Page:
It’s a very rough analysis (and the figures are getting old) but it’s the best that can be extracted from the Bureau of Stats. – see here and here.

The June 1996 to June 1999 increase in barrister income of 41.3 percent can be verified here.

The 58 percent decline in criminal trial efficiency identified in the TEWG report took place over ten years, between 1996-2007.

In 1999 a different Working Group On Criminal Trial Procedure (organised by the Standing Committee of Attorneys General) also issued an efficiency report.

Most of the 58 percent decline in efficiency in NSW occurred after the 1999 “efficiency” report.

Admittedly the WGOCTP report focussed on pre-trial procedures, but at pages 57ff it dealt with trial procedure as well.

If the 1999 SCAG efficiency recommendations were followed by lower efficiency in NSW, why would one assume that the TEWG recommendations will fare any better?

The dynamic that drives the criminal courts is simple – lawyer incomes must keep going up.

Since lawyers tend to be paid by time taken, then if incomes are under threat more (well financed, by legal aid if need be) people must plead not guilty and trials must take longer.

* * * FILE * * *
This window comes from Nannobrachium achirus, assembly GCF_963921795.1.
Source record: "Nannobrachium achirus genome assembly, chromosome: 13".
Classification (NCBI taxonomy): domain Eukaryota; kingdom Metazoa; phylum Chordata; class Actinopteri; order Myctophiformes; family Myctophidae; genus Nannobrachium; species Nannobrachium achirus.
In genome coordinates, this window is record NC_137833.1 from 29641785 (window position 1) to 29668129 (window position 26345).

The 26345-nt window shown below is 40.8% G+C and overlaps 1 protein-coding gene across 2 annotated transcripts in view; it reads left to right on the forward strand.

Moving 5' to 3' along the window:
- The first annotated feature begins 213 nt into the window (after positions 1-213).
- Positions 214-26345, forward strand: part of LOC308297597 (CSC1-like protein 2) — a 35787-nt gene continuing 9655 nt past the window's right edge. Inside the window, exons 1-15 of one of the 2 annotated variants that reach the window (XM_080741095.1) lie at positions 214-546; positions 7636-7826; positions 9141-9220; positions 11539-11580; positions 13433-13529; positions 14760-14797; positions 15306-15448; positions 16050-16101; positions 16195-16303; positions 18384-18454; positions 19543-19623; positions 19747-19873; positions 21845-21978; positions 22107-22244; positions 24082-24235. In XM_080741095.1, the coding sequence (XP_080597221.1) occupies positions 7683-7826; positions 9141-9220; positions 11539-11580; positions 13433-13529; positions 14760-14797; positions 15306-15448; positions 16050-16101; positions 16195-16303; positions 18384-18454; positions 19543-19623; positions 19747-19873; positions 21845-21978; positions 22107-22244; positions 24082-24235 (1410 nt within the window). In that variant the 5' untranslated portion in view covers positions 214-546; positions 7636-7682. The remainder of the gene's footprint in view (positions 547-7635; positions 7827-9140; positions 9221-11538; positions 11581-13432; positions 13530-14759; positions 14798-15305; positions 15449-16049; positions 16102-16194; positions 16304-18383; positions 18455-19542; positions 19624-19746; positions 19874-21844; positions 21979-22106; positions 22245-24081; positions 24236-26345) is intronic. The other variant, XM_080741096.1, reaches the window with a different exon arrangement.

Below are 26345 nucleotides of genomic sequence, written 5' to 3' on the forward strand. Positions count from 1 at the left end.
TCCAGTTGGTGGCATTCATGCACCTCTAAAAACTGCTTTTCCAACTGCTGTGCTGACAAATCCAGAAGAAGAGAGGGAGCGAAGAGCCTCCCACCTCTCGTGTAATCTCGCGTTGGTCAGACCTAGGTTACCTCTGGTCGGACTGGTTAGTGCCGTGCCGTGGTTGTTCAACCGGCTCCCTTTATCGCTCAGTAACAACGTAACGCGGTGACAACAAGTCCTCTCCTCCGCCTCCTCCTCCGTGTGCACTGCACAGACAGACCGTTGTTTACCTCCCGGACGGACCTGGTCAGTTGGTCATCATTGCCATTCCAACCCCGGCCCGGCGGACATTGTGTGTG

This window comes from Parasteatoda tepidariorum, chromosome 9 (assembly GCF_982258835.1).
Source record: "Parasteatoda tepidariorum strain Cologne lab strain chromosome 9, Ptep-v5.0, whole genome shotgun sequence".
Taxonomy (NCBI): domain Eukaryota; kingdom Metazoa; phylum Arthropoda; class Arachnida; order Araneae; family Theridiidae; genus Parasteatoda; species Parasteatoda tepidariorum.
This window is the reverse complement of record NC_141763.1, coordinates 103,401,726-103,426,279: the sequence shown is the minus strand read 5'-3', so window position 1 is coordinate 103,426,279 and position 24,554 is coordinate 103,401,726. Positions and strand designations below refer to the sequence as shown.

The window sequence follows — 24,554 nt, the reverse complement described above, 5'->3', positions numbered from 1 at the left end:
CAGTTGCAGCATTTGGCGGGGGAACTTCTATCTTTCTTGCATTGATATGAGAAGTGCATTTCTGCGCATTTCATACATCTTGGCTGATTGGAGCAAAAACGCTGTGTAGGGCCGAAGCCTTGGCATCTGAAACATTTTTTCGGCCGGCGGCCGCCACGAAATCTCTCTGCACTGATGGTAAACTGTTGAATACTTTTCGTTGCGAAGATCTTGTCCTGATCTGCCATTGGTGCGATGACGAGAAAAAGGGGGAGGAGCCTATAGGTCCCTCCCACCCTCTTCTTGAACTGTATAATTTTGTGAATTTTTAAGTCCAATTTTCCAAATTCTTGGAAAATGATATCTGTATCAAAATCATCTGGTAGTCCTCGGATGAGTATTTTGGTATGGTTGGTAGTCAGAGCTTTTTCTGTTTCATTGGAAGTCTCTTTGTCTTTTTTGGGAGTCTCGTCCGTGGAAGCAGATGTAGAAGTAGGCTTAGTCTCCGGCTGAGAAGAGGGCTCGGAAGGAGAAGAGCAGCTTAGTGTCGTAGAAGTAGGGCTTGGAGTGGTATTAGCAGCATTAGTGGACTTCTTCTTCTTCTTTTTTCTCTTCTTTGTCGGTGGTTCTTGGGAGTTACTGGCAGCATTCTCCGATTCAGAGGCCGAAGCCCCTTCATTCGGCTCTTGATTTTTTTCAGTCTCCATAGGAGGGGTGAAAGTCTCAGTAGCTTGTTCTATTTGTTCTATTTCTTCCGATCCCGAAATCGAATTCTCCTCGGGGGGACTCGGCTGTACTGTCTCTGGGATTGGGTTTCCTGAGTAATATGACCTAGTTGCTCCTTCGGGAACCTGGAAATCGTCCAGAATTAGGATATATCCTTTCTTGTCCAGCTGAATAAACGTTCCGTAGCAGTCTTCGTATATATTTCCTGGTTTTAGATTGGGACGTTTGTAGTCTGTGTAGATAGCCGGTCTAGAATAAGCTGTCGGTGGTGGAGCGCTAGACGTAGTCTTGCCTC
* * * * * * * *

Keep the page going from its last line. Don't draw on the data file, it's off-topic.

There must be more acquittals too in order to make it easier for lawyers to persuade defendants to plead not guilty.

A Productivity Commission report in 2002 (for the 1999/2000 year) revealed that of 100 defendants in Supreme Court criminal cases:

* In Qld 76 pleaded guilty, seven were adjudicated guilty, three were acquitted;

* In WA 69 pleaded guilty, 18 were adjudicated guilty, four were acquitted;

* In NSW 48 pleaded guilty, 29 were adjudicated guilty, 15 were acquitted;

* In Vic 47 pleaded guilty, 35 were adjudicated guilty, 13 were acquitted; and

* In SA, 36 pleaded guilty, 23 were adjudicated guilty, 24 were acquitted.

The figures were much the same for the preceding year.

Recently the Productivity Commission reported how much each “higher court” criminal case (in various states) actually cost the taxpayer in the 2007/2008 year, see Fig. 7.4.

Queensland romps in at around $6,000 per case, Tasmania and the ACT score about $10,000, WA and SA about $20,000, with Victoria and NSW over $25,000.

Efficiency is about how long trials spend chasing irrelevant rabbits down various holes and how many trials the lawyers (in various states) are foisting on the system.

If the NSW TEWG was really interested in promoting trial efficiency, it would have recommended sidelining Spiggsie’s NSW edifice and paying Queensland to run the NSW higher criminal courts, which would give the CJ more time to listen to Mozart.